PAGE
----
Lannach is a small farming village in County Cork, Ireland. It’s also the name of the local Gaelic football team.
It’s similar to other Irish communities but has one noteworthy distinction: its mayor, Paddy McCarthy. The title was first bestowed on McCarthy by King George V in 1916 during World War I as an honorary gesture to the Irish citizens who had taken up arms for their country.
McCarthy is now one of only 11 mayors remaining worldwide; his term will expire after he turns 112 years old next year (2019).
He hasn’t voted since 1948 and hasn’t left his house for the past six years. On July 4 of this year, he attended an inaugural parade to commemorate the 50th anniversary of the signing of the Declaration of Independence.
The walk was not long enough for him so he spent the last part on a bench to catch his breath and to tie his shoelaces.
Here is the answer for, who is the mayor of lannach?
McCarthy is largely unmoved by modern political discourse. He doesn’t count on his local electoral support so he doesn’t campaign. He declined an interview request for this story.
He has declined to offer any assessments of his own performance as mayor, but he did note that the community has “grown and prospered and we’ve had a good number of well-being in the area and we like it like that,” he said in an interview last year.
“It’s working well for us, we like it like that and we don’t want any changes or things altered or whatever. We like it like this.”
1. It’s an honorary title, but that doesn’t mean that McCarthy can’t use it.
He was first given the title after he helped the villagers during a time of severe food shortages. Most of the work he did revolved around selling potatoes in the neighboring towns.
He even earned a pardon from the British military, which was a huge coup for a man who was not a native English speaker.
2. It’s not clear what exactly the title is meant to symbolize.
The most common legend, however, has it that McCarthy was given the title because he was unique at that time. He had black hair and black eyebrows during his time, which made him seem different than his fellow villagers.
3. It includes some unique responsibilities.
Not only does he represent his community during official meetings with other mayors, he also has the power to pardon criminals there although whether or not this would be used is still up for debate (a fact that seems to bother McCarthy’s neighbors).
He can also appoint a deputy, usually a fellow villager who is willing to serve in the position.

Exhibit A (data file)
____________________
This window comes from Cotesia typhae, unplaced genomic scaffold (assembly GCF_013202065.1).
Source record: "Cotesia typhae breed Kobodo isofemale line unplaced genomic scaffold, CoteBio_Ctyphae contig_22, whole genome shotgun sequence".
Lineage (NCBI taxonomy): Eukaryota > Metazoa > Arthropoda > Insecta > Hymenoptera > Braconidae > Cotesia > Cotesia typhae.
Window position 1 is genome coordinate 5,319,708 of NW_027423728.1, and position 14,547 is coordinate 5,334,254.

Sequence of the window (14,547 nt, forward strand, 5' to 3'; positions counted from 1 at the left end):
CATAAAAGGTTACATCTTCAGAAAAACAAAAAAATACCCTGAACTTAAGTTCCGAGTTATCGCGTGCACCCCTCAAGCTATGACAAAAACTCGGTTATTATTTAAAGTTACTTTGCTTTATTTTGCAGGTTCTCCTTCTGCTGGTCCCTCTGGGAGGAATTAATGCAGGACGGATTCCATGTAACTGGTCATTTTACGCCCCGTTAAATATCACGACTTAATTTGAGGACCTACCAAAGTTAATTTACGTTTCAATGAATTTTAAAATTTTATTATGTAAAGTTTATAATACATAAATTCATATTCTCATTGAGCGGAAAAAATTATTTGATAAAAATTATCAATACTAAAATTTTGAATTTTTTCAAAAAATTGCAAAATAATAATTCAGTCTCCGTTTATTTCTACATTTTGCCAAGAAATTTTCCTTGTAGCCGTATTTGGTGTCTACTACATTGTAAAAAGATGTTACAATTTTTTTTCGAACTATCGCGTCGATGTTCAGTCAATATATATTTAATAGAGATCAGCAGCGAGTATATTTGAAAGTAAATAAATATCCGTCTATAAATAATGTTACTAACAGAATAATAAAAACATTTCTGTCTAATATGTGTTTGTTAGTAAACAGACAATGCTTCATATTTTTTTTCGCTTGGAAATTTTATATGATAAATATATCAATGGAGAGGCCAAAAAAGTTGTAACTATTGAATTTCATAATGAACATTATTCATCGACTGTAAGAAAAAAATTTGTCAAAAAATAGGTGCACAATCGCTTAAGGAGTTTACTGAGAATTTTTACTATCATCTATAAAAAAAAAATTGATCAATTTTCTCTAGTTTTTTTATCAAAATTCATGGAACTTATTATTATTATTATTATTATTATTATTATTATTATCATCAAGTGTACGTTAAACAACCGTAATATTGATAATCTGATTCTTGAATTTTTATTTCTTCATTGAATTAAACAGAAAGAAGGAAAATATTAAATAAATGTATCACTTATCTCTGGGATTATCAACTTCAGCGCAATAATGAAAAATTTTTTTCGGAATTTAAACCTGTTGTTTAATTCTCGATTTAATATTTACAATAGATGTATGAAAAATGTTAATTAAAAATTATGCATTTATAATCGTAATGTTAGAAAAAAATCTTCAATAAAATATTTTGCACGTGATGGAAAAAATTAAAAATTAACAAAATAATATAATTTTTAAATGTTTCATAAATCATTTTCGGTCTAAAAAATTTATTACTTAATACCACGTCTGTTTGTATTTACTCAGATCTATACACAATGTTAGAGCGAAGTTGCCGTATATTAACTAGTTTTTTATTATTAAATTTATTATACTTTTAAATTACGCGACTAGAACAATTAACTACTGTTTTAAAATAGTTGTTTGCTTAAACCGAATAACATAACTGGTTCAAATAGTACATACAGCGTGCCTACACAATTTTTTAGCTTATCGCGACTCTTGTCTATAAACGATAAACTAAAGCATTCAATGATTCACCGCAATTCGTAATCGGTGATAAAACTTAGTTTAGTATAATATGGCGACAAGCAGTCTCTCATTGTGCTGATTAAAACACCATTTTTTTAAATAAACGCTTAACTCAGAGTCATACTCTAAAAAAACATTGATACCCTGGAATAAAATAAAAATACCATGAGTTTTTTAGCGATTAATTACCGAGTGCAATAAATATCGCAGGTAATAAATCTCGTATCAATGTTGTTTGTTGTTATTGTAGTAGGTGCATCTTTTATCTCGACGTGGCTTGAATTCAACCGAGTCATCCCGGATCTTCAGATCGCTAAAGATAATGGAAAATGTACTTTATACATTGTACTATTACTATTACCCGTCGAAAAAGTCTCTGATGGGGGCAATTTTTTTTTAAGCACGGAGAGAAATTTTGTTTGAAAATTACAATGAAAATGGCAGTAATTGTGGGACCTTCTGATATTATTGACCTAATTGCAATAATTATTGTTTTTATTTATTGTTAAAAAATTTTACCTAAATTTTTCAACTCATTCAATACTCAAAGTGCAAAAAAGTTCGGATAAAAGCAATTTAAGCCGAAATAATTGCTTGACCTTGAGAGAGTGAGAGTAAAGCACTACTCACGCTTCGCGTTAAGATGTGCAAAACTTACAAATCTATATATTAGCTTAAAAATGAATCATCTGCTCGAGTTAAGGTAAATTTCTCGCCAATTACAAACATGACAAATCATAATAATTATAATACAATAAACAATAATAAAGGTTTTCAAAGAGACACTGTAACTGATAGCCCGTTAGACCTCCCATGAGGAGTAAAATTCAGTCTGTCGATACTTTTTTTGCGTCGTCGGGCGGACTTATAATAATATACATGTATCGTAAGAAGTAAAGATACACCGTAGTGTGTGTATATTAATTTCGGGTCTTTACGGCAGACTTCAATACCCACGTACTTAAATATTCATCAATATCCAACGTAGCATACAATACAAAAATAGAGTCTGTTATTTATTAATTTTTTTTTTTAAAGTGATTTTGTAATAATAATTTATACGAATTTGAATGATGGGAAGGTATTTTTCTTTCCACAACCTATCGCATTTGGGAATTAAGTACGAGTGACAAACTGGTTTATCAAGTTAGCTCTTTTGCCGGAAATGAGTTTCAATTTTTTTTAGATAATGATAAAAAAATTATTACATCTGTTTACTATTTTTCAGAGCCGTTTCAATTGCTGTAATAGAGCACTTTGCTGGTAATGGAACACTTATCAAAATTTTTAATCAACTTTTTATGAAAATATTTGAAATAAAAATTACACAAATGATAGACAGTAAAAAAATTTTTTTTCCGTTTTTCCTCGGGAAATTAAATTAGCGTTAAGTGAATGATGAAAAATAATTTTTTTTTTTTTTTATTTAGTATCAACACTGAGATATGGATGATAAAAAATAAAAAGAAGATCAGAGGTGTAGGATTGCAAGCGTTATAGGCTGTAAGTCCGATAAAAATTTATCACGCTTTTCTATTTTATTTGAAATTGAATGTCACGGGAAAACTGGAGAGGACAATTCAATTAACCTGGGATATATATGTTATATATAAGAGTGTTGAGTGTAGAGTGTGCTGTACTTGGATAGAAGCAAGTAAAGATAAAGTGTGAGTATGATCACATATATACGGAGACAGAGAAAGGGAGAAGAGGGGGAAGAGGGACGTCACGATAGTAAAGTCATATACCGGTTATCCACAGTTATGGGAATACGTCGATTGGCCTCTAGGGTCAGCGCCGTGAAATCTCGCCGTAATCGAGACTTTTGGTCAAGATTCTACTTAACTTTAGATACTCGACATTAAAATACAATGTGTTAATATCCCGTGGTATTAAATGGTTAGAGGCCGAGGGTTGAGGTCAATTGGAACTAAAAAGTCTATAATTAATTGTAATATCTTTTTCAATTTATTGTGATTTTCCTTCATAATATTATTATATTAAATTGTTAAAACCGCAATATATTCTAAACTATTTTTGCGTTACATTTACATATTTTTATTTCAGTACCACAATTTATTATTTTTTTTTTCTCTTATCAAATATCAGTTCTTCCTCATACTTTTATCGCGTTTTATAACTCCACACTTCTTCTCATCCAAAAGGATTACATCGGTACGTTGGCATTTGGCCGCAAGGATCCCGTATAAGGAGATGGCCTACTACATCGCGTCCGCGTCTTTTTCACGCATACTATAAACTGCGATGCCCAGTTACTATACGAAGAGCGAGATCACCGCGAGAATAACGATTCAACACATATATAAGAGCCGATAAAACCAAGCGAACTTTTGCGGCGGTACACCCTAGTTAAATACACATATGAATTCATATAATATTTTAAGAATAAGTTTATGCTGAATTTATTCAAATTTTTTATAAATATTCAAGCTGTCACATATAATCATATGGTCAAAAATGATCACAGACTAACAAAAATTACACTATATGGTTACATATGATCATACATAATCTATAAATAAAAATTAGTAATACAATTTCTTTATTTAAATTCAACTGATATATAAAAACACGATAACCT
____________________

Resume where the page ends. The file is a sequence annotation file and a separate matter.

4. One of his challenges is actually just living up to his title.
When he was first given the honor, there were numerous people who thought it would be impossible for him to fill the role and demanded that he step down immediately. He did not, and proved everyone wrong by turning into a beloved and well-respected member of his community.
5. He’s not in charge in any official capacity.
Even an actual mayor in the traditional sense, for that matter. At its most basic level, the title exists to reward public service.
There are no official duties or requirements for it, which means that McCarthy doesn’t have to do anything special to hold on to the title if he doesn’t want to and it looks like he doesn’t want to at this point.`
6. He’s been encouraging everyone else to give up the title as well.
Not just because it’s too much work, but also because he thinks it gives the wrong impression. In fact, he once called out an official city councilor named Tom Connew for suggesting that he stay on until next year; Connew later apologized for his remarks and said that he didn’t mean to offend anyone (he eventually gave up the title himself).
7. Although his successor is still a mystery.
McCarthy has already chosen someone who will fight to uphold the tradition of the office: his grandson, Michael Cremin. Cremin has no official training, but he is familiar with the Irish language and has been part of the village almost as long as his grandfather.
He stands a good chance of becoming the next mayor, as long as he’s willing to take over for what will probably be a very short term.
8. He’s not alone in his work.
A woman named Teresa Mannion also used to carry out similar duties: she was known locally as the “Lord Mayor,” and unlike her male counterpart, she had actual powers that came with the title (although it was still mostly honorary). She was a public servant in a more traditional sense before she lost her job in 2009.